Judge Samuel A. Alito Jr., U.S. Supreme Court nominee, during confirmation hearings before the Senate Judiciary Committee, January 6, 2010. Image credit: Rob Crandall / Shutterstock
Justice Samuel Alito’s draft memo in Dobbs v. Jackson Women’s Health Organization, which overturns Roe v. Wade (1973), paves the way for future rulings likely to bring our nation back into line with the quainter times of our nation’s founding. Alito’s rejection of a woman’s right to an abortion derives from his legal and historical understanding of privacy, or at least, privacy for women, which he correctly understands as a chimera that did not trouble the dreams of our Founding Fathers.
While these eighteenth-century Republicans worried about invasive searches and seizures—they had, after all, been subjects of an occupying force that could at any moment have their homes ransacked for compromising political material—they did not imagine this principle extending to the privacy a woman might enjoy in conversation with a doctor. After all, whatever medical advice a physician might have for a woman would surely have been said in the presence of her father, husband or brother. At the founding, only men were empowered to make decisions about the treatment of a woman’s body.
Given that the legal right to an abortion was premised on the right to privacy established in a case involving the distribution of birth control, the Supreme court may one day uphold a ban on contraception. Because of the difficulty of enforcing such a ban, however, it is more likely that a Republican-controlled legislature would simply enact restrictions on the use and purchase of contraceptives, much as nineteenth-century legislators banned the transportation and sale of “rubber goods.” Like abortion, contraception has always existed in some form. And like abortion, contraception was also left unmentioned by the authors of the Constitution, who relied upon high infant mortality rates to take care of family planning.
But the Court might also imagine other remedies that permit contraception for a few people who might be endangered by pregnancy. Much as liberals clamor for background checks on the purchase of firearms, so conservatives may one day demand background checks for the purchase of birth control. At the very least, conservative legislators could insist that the purchase of any form of birth control be made in person, and not over the internet, and by prescription only. To show that such a purchase is not dependent upon any unenumerated right to privacy, the employee ringing up the sale could announce the sale, along with the customer’s name, over the store’s loudspeaker.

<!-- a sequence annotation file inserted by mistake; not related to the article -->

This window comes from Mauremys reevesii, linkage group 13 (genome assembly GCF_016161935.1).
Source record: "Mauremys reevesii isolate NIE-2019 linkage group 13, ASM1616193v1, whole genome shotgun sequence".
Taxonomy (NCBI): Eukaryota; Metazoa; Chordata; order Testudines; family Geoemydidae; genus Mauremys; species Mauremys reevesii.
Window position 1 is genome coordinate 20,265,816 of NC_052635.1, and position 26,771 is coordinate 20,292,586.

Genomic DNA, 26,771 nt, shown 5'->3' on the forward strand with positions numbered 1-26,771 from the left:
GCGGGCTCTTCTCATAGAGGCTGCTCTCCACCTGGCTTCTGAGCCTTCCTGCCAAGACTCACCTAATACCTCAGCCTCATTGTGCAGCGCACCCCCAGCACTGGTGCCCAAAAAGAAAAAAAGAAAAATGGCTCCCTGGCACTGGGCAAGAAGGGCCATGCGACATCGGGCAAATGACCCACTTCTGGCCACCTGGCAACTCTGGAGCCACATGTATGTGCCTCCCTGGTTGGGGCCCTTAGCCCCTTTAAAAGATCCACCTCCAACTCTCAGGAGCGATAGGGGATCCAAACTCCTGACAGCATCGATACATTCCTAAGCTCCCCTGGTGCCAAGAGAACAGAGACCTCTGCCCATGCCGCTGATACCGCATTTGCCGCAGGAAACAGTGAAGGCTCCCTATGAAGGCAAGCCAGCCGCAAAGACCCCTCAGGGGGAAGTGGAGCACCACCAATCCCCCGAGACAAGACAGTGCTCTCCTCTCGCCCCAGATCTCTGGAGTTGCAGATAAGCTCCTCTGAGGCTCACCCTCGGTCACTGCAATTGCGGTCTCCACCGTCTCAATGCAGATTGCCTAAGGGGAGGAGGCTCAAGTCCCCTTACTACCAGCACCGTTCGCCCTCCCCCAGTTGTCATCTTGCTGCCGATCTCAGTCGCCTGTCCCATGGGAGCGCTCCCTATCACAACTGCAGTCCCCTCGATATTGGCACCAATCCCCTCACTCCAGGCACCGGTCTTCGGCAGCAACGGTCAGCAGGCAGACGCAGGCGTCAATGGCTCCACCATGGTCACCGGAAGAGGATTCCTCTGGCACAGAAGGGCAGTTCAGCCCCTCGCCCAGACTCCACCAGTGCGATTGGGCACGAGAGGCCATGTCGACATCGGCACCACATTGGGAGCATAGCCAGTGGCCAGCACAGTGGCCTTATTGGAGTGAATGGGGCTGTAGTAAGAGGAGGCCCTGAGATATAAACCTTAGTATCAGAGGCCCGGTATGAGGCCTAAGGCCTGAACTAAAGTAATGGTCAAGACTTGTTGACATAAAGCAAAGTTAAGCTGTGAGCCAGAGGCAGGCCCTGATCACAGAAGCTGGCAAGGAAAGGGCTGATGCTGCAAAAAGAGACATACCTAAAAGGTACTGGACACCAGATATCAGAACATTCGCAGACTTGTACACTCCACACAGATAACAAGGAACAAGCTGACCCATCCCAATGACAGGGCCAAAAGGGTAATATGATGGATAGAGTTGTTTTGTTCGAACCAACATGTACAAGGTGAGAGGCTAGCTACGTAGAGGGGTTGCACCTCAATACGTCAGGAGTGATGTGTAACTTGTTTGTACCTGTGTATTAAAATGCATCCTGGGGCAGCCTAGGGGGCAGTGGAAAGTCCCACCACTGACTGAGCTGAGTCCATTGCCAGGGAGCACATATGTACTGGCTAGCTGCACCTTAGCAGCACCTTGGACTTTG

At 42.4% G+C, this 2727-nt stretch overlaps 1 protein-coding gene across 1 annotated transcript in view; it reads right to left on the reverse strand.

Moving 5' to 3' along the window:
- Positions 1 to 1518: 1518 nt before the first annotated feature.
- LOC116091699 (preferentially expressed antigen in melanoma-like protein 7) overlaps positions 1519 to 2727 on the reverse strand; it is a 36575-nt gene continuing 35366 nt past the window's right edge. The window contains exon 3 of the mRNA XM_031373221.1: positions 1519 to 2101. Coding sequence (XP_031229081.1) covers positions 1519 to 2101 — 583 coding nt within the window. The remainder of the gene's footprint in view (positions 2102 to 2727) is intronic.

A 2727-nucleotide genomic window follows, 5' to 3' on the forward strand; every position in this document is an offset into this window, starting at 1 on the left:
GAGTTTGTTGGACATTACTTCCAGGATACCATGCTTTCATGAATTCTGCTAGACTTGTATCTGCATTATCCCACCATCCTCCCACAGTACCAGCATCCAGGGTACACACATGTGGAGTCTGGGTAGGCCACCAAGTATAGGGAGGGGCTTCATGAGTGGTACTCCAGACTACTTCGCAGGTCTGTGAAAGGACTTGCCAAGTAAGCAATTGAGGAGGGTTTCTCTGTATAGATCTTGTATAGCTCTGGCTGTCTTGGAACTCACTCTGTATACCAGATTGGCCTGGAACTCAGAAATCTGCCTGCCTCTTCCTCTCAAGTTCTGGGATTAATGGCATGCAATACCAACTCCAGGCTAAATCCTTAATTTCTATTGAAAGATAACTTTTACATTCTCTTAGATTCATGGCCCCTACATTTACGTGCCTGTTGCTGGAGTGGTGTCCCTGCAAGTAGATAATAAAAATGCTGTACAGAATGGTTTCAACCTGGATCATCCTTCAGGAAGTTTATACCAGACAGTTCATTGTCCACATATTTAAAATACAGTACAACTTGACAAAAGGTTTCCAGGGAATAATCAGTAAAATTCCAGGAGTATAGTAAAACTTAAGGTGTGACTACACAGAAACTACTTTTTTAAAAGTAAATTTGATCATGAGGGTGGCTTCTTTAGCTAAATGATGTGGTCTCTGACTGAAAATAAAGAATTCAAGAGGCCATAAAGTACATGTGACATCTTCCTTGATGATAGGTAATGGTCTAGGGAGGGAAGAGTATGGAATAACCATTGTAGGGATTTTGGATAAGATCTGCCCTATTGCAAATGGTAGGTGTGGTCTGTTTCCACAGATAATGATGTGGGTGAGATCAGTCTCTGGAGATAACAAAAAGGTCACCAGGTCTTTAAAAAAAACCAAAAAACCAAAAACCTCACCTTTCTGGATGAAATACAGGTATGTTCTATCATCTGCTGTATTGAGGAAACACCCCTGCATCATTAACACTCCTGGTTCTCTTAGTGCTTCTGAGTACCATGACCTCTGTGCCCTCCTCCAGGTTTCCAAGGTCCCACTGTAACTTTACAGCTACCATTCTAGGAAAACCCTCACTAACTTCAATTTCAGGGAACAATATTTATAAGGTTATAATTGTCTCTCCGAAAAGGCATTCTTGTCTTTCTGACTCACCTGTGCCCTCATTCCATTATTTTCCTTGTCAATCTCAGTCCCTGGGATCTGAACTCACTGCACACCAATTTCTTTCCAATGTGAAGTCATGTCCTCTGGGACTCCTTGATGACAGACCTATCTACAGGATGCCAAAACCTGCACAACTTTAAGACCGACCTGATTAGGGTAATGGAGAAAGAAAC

How did the idea of privacy—a concept that had very little meaning in the eighteenth century and is better associated with the rise of the nineteenth-century bourgeoisie—become so noxious to the Court’s conservative majority? Alito’s jurisprudence on this matter reveals a man gifted with extremely sensitive hearing yet cursed with myopic vision . . . as well as an underdeveloped sense of history. Thus while the Justice is deafened by the silence of the Constitution on rights it does not specifically name, the text of the Ninth Amendment—“The enumeration in the Constitution, of certain rights, shall not be construed to deny or disparage others retained by the people”—appears to remain an illegible blur to him. One can imagine a host of changes to our society based on Alito’s draft ruling in Dobbs which vitiate rights to privacy that Americans have come to take for granted: medical privacy, the privacy of college transcripts, and marital privacy among them. The logical conclusion of Dobbs might do away with the few vestiges of privacy that remain in a nation where corporations have already compromised (and monetized) our personal information, and where the government already surveils the communication records of its citizens.
Taking Alito’s jurisprudence at face value, all rights not addressed specifically in a 234-year-old document that is roughly the same length as a feature article in an in-flight magazine could easily be expunged. Among such unenumerated rights we might include access to education, potable drinking water, and emergency medical services.
But the radical implications of Alito’s judicial philosophy will leave intact one unenumerated right that was taken for granted by the Founders: the right to feel shame and be dishonest about non-marital sex. Although the Supreme Court’s majority may have decided that privacy never was, and never shall be a right afforded to Americans, they remain steadfast in affirming our country’s longstanding commitment to secrecy born of shame.
We can count on Alito and his fellow conservatives on the Court to ensure that sexual education will never be taught widely nor comprehensively in schools, that addiction will continue to be criminalized, and that women, though they may have no right to privacy and thus no guaranteed access to the medical care that depends upon it, will continue to be discouraged from breastfeeding in public.
And as in the world the Founders knew, Americans will once again risk their lives to escape the consequences of unwanted pregnancies.
Peter Nohrnberg is a poet and a scholar of literary modernism. His poem “Pantoum After a School Shooting” won second place in the 2020 Morton Marr Poetry Prize competition and appears in the most recent issue of Southwest Review.